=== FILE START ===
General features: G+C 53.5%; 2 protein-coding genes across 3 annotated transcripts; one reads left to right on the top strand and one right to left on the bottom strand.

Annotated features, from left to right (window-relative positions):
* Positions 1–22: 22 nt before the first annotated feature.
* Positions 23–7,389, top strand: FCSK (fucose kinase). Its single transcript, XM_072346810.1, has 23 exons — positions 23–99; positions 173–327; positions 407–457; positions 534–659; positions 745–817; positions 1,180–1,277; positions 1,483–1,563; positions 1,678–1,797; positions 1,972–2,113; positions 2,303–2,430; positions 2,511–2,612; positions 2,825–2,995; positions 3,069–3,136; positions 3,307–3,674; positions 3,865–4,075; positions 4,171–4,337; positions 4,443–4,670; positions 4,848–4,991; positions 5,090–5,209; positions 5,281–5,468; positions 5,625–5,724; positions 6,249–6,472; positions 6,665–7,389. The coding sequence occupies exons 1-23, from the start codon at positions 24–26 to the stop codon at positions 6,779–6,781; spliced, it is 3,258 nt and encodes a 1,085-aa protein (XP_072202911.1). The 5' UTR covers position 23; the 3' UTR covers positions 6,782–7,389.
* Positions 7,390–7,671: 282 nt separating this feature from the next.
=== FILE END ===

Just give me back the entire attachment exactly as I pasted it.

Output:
General features: G+C 53.5%; 2 protein-coding genes across 3 annotated transcripts; one reads left to right on the top strand and one right to left on the bottom strand.

Annotated features, from left to right (window-relative positions):
* Positions 1–22: 22 nt before the first annotated feature.
* Positions 23–7,389, top strand: FCSK (fucose kinase). Its single transcript, XM_072346810.1, has 23 exons — positions 23–99; positions 173–327; positions 407–457; positions 534–659; positions 745–817; positions 1,180–1,277; positions 1,483–1,563; positions 1,678–1,797; positions 1,972–2,113; positions 2,303–2,430; positions 2,511–2,612; positions 2,825–2,995; positions 3,069–3,136; positions 3,307–3,674; positions 3,865–4,075; positions 4,171–4,337; positions 4,443–4,670; positions 4,848–4,991; positions 5,090–5,209; positions 5,281–5,468; positions 5,625–5,724; positions 6,249–6,472; positions 6,665–7,389. The coding sequence occupies exons 1-23, from the start codon at positions 24–26 to the stop codon at positions 6,779–6,781; spliced, it is 3,258 nt and encodes a 1,085-aa protein (XP_072202911.1). The 5' UTR covers position 23; the 3' UTR covers positions 6,782–7,389.
* Positions 7,390–7,671: 282 nt separating this feature from the next.